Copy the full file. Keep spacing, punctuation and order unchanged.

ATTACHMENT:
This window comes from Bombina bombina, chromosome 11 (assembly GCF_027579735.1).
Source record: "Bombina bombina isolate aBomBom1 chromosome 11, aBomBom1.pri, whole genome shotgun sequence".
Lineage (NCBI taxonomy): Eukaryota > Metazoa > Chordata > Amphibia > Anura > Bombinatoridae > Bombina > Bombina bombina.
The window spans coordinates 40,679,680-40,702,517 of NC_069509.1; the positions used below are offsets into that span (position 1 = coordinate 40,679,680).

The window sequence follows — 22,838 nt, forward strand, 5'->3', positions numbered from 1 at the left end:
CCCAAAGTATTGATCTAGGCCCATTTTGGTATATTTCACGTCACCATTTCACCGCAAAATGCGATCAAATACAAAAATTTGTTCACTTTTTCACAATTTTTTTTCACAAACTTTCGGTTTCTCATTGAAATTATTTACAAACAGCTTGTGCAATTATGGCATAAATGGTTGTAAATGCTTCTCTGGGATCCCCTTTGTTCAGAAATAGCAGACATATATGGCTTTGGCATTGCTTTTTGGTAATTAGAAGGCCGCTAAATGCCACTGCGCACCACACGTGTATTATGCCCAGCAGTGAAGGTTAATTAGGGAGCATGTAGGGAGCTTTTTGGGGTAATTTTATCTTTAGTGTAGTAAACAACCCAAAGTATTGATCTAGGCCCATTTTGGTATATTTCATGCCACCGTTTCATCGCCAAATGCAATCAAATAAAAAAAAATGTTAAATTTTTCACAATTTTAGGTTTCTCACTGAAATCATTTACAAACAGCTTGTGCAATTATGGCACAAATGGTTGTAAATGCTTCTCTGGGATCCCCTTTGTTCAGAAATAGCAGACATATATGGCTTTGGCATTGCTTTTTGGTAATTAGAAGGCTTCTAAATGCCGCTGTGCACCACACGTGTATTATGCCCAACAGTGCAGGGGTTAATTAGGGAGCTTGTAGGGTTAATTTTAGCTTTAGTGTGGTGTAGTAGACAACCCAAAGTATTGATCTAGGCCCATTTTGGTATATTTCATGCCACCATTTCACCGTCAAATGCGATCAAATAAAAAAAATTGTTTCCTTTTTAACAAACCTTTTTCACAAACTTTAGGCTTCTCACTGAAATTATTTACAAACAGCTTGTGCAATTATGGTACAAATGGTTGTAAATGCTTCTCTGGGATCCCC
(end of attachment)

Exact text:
This window comes from Bombina bombina, chromosome 11 (assembly GCF_027579735.1).
Source record: "Bombina bombina isolate aBomBom1 chromosome 11, aBomBom1.pri, whole genome shotgun sequence".
Lineage (NCBI taxonomy): Eukaryota > Metazoa > Chordata > Amphibia > Anura > Bombinatoridae > Bombina > Bombina bombina.
The window spans coordinates 40,679,680-40,702,517 of NC_069509.1; the positions used below are offsets into that span (position 1 = coordinate 40,679,680).

The window sequence follows — 22,838 nt, forward strand, 5'->3', positions numbered from 1 at the left end:
CCCAAAGTATTGATCTAGGCCCATTTTGGTATATTTCACGTCACCATTTCACCGCAAAATGCGATCAAATACAAAAATTTGTTCACTTTTTCACAATTTTTTTTCACAAACTTTCGGTTTCTCATTGAAATTATTTACAAACAGCTTGTGCAATTATGGCATAAATGGTTGTAAATGCTTCTCTGGGATCCCCTTTGTTCAGAAATAGCAGACATATATGGCTTTGGCATTGCTTTTTGGTAATTAGAAGGCCGCTAAATGCCACTGCGCACCACACGTGTATTATGCCCAGCAGTGAAGGTTAATTAGGGAGCATGTAGGGAGCTTTTTGGGGTAATTTTATCTTTAGTGTAGTAAACAACCCAAAGTATTGATCTAGGCCCATTTTGGTATATTTCATGCCACCGTTTCATCGCCAAATGCAATCAAATAAAAAAAAATGTTAAATTTTTCACAATTTTAGGTTTCTCACTGAAATCATTTACAAACAGCTTGTGCAATTATGGCACAAATGGTTGTAAATGCTTCTCTGGGATCCCCTTTGTTCAGAAATAGCAGACATATATGGCTTTGGCATTGCTTTTTGGTAATTAGAAGGCTTCTAAATGCCGCTGTGCACCACACGTGTATTATGCCCAACAGTGCAGGGGTTAATTAGGGAGCTTGTAGGGTTAATTTTAGCTTTAGTGTGGTGTAGTAGACAACCCAAAGTATTGATCTAGGCCCATTTTGGTATATTTCATGCCACCATTTCACCGTCAAATGCGATCAAATAAAAAAAATTGTTTCCTTTTTAACAAACCTTTTTCACAAACTTTAGGCTTCTCACTGAAATTATTTACAAACAGCTTGTGCAATTATGGTACAAATGGTTGTAAATGCTTCTCTGGGATCCCC